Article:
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Mubarak's Release From Prison Cuts Across Egypt's Divisions

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Mubarak's Release From Prison Cuts Across Egypt's Divisions

Africa

Mubarak's Release From Prison Cuts Across Egypt's Divisions

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DAVID GREENE, HOST:

This is MORNING EDITION from NPR News. Good morning. I'm David Greene.

RENEE MONTAGNE, HOST:

And I'm Renee Montagne. We're going to take a look now at this week of turmoil in the Middle East and we start in Egypt, where this morning the Muslim Brotherhood is calling for more street protests in support of ousted President Mohammed Morsi. But the military that forced Morsi out from power has the upper hand.

GREENE: We saw a symbol of Egypt's shifting fortunes yesterday when former dictator Hosni Mubarak was flown by helicopter from prison to house arrest in a hospital. NPR's Leila Fadel describes how the news of Mubarak's move cut across the country's divisions.

LEILA FADEL, BYLINE: A few dozen people celebrated outside the prison as the 85-year-old Mubarak was ferried away by helicopter. By order of the prime minister, Hazem el Beblawi, Mubarak will now be held under house arrest at a military hospital in suburban Cairo. He will still be retried for his role in the killing of some 900 protesters during the 2011 uprising against him as well as on corruption charges.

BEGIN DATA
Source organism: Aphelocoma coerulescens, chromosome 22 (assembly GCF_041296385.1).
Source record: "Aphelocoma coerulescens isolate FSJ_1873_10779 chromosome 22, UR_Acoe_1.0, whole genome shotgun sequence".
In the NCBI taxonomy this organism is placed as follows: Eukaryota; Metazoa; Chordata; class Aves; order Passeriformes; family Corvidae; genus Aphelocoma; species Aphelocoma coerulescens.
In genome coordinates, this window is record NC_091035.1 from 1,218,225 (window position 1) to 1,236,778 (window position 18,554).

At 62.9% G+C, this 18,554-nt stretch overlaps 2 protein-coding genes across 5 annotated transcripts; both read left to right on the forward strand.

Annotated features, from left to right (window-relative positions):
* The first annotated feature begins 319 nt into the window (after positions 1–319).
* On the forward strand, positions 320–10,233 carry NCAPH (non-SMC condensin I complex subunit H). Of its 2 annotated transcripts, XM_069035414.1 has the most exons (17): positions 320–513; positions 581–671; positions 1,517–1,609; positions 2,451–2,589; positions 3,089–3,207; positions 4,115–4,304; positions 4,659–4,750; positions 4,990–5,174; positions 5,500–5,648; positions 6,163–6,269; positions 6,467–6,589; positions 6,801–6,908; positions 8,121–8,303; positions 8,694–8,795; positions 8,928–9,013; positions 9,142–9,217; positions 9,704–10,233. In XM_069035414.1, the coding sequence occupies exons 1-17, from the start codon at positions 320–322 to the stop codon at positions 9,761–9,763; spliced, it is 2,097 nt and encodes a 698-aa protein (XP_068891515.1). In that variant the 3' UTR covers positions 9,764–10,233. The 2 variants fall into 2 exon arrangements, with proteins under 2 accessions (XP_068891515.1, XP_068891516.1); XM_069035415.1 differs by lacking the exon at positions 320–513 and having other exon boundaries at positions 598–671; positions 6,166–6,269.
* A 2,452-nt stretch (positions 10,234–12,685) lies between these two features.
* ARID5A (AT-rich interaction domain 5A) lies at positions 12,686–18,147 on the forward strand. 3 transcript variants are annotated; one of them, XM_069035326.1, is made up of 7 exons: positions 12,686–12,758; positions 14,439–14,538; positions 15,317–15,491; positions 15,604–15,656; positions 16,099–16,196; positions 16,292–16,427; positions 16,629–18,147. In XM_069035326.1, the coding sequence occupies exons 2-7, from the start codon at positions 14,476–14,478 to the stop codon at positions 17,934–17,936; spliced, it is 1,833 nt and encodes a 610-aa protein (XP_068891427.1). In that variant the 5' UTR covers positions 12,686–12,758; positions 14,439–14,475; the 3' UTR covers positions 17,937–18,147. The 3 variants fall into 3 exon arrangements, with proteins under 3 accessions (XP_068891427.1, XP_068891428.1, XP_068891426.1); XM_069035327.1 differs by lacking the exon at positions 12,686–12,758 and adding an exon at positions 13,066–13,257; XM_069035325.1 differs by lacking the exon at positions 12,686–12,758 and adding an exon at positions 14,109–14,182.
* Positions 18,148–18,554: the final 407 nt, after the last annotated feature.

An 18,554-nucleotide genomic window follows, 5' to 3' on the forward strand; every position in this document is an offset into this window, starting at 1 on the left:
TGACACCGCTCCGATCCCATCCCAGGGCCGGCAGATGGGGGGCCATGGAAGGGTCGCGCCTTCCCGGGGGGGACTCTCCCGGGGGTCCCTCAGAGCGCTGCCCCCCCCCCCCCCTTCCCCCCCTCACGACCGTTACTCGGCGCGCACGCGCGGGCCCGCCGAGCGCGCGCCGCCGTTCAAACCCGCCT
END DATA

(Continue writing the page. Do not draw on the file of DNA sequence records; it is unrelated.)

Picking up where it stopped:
Morsi's supporters criticized the move as another sign that military rule is back in Egypt. Especially in light of how ousted president Morsi has been treated - overthrown and now detained along with thousands of his supporters. Meanwhile, families of those killed during the uprising against Mubarak in 2011 are angry. Basma Azzam's brother Lotfy was among the dead.

BASMA AZZAM: (Speaking in foreign language)

FADEL: How can they honor him like this, she says. I'm astonished. How can all these people not see? Are you in a coma? But Azzam's main shock is how little public reaction there has been. And right now she won't protest either. She says the country is already going through enough. Political activists who don't support the military or the Muslim Brotherhood say this shows the country is moving in reverse. Leila Fadel, NPR News, Cairo.

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